This is a presentation on Narcotic analgesic. I tried not to elaborate details and make it as precise as possible.
Published on: Mar 3, 2016
Transcripts - Narcotic analgesic
M Borhan Uddin, Faculty, NSU
1. Liyad Salem 111 0901 046
2. Istiaque Hasan 103 0638 546
3. Tamnia Islam 113 0521 046
4. Farhana Jesmin 113 0620 046
5. Taposi Alija Amrin Khan 122 1138 046
Agents that decrease pain are referred to as analgesics, pain
relieving agents also are called Anti-nociceptives. A number of
classes of drugs are used to relieve pain. For example-
(1) NSAID are useful for mild to moderate pain,
(2) Local anesthetics inhibit pain transmission by inhibiting ion of
voltage- regulated sodium channels. These agents often are highly
toxic when used in concentrations sufficient to relieve chronic or
acute pain in ambulatory patients. Severe acute or chronic pain
generally is treated most effectively with Narcotic Analgesic. So,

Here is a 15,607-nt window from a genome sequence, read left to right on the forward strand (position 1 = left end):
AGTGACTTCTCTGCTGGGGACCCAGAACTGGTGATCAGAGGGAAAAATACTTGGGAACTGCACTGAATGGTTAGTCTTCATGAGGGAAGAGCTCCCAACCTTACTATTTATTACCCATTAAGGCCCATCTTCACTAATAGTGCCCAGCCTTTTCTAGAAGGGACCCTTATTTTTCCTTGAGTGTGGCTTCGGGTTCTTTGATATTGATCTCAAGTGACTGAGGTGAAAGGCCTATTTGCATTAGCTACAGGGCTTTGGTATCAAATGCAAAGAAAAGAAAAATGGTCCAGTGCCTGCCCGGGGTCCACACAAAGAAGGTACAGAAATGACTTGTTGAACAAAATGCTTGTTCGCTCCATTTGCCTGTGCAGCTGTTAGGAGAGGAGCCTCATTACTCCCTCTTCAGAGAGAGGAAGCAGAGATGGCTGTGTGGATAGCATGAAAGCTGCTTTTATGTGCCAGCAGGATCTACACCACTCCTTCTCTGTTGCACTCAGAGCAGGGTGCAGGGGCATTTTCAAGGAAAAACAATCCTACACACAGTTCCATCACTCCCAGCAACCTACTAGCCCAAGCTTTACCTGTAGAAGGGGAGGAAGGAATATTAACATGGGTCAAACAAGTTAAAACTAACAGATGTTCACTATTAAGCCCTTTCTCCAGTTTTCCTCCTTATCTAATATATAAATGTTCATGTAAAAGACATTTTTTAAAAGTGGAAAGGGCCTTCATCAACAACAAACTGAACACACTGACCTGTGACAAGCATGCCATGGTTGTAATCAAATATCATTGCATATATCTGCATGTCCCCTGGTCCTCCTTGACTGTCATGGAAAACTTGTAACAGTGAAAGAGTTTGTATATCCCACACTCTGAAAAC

Morphine and its derivatives are unique among all other analgesics
in reducing pain.
Morphine is an Opioid analgesic drug or known as Narcotic
Analgesic, and the main psychoactive chemical in Opium. In clinical
medicine, morphine is regarded as the gold standard of analgesics
used to relieve intense pain. Like other opioids morphine acts directly
on the CNS to relieve pain.
The Juice or latex from the unripe seed of the Poppy
is among the oldest recorded medications used by
humans. Theophrastus describe the use of Opium as
medicine around 200 BC. However, the initial use of
opium was as tonic or being smoked till Pharmacist
Surturner isolated an alkaloid from Opium in 1803 and
named it as Morphine, after Morpheus, the Greek god
of dreams. So, Morphine was among the first
compounds to undergo structure modification. Ethyl-
morphine (the 3-ethyl ether of morphine) was
introduced as a medicine in 1898. Diacetylmorphine
History of Narcotic Analgesic
Why Do We Use Narcotics ?
How Does Narcotic Analgesic Works ?
Morphine and its analogues, and some synthetic derivatives are classed as
narcotics analgesics. Narcotic analgesics are used to relieve acute and chronic,
severe pain. Some narcotics are more potent than others. They also have the
tendency to cause tolerance and dependence.
Narcotic Analgesic exert their major effects by interacting stereo-specifically with
opioid receptors, which are present in the central and peripheral nervous system and
other anatomic structures, such as the gastrointestinal (GI) tract and the urinary bladder.
There are three types of opioid receptors, which are all G-protein linked and either